But in the midst of all this excitement, the more thoughtful and sober analysts would have noted that underlying the seemingly stirring Barbados story lay some very harsh, dark and ignoble contradictions and realities!
Firstly, they would have been forced to recognise that the Barbadians who spoke and wrote so magnificently about “freedom” were all white men who had reduced tens of thousands African men and women to slavery in Barbados, and a similar number of poor Europeans to indentured servitude!
Secondly, it would not have escaped them that the Barbadians were declaring independence not so much of Britain, but of “Republican Britain”! You see, the Barbadians had declared independence in the midst of the English Civil War, and at a time when the anti-Monarchy forces under Oliver Cromwell had defeated and executed the British King, and had declared Britain to be a Republic. The Barbadians were therefore repudiating the progressive political ideal of republicanism, and were wedding themselves to the backward and obsolete institution of the British monarchy.
Unfortunately therefore, these harsh contradictions and realities take much of the gloss off an episode in our Barbadian history that we would otherwise wish to celebrate! But if we are looking for a true and thrilling story of mid-17th century Barbadian revolutionism to celebrate, we don’t have to look any further than the year 1649 – arguably the most revolutionary year in the history of Barbados.
The year 1649 was the year in which both segments of the oppressed Barbadian working-class – the white indentured servants and the enslaved black Africans – erupted in separate gestures of revolt against the repressive white slave master class – the class of men who, one year later, would go on issue the famous Barbadian version of a declaration of independence.
Several historians of 17th century Barbados record the plotting of a major insurrection by the white indentured servants of Barbados in 1649. Unfortunately the conspiracy was discovered and 18 of the principal poor white revolutionaries were executed. But such horrific ‘exemplary punishment’ did not deter a number of enslaved Africans from also plotting ,in the said year of 1649, to revolt by setting fire to the plantation on which they were incarcerated. Sadly, this plot too was sold out, and the conspirators received what the historian, Richard Ligon, described as “condign punishment”.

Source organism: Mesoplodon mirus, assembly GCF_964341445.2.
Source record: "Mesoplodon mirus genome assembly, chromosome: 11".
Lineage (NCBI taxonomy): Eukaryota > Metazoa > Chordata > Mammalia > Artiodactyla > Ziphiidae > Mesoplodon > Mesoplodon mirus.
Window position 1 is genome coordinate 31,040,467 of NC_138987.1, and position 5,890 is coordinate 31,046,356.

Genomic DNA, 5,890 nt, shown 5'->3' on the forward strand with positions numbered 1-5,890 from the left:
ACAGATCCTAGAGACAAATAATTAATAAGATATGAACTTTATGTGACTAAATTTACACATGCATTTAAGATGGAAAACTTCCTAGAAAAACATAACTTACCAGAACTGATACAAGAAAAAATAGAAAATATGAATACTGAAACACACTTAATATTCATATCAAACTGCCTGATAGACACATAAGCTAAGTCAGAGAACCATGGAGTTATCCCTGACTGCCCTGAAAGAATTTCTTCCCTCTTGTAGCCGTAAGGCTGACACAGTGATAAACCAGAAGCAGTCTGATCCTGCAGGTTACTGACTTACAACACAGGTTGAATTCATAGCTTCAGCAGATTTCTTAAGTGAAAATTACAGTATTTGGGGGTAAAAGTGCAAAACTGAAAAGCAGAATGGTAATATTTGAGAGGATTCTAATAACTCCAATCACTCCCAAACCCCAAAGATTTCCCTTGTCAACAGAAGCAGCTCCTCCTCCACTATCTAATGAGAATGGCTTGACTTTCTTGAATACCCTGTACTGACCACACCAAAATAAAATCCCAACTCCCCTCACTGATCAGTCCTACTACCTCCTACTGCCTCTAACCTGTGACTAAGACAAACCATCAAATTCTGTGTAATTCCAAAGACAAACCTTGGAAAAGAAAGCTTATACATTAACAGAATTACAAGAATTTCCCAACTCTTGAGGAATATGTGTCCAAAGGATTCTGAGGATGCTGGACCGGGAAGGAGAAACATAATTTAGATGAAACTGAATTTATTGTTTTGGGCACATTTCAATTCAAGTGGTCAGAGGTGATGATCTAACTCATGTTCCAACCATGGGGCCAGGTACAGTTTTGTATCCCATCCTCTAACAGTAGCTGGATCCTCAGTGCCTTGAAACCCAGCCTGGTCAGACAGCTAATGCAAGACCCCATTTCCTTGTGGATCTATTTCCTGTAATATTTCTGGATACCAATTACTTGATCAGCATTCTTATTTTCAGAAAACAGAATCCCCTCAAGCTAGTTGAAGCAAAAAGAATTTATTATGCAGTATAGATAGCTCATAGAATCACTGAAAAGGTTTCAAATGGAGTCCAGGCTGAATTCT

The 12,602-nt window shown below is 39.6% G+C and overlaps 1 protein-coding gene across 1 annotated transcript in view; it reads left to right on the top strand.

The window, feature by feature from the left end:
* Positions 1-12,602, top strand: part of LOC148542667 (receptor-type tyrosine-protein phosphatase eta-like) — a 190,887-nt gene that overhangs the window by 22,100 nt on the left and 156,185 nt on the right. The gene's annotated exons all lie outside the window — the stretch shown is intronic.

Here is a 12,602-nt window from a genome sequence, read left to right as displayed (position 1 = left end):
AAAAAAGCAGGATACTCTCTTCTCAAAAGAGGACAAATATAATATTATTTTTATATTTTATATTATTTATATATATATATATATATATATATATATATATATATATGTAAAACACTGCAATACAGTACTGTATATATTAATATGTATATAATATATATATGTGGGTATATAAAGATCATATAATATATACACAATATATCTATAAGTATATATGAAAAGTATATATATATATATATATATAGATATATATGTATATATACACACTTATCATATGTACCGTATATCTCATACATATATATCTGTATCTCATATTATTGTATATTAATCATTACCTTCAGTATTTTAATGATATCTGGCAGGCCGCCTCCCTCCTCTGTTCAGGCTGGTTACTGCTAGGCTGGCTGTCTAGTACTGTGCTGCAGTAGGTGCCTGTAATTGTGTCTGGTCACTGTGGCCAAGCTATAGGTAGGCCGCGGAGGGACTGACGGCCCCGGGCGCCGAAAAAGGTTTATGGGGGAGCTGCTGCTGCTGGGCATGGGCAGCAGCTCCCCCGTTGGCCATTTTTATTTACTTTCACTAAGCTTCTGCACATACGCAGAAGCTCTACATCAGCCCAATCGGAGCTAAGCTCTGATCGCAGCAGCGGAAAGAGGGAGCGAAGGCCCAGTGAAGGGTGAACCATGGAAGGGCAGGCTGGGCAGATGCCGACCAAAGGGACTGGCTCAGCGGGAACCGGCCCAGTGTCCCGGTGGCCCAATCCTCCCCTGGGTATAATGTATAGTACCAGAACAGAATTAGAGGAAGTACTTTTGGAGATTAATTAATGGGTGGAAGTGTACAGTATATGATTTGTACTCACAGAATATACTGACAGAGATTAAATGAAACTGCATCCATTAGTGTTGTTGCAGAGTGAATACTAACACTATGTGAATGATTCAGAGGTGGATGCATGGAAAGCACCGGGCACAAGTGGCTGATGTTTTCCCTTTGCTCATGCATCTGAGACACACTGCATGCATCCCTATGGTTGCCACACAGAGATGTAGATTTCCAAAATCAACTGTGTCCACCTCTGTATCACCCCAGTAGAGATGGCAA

The fundamental point to be made therefore is that while the revolutionary activism of the wealthy white slave-owning Barbadians of 1652 is of great historical importance, yet it pales in comparison to the thoroughgoing, un-compromised revolutionism of the white indentured servants and enslaved Africans of Barbados who set out to overthrow an evil system of human oppression!
Barbadians need to spend much more time investigating and getting to know their own history – all of it – the good, the bad, the indifferent, the inspiring. For it is only by knowing our history and realistically accepting it for what it is, that we will develop a collective firmly rooted sense of Barbadian identity, and arrive at a place of greater racial understanding and acceptance of each other as fellow Barbadians.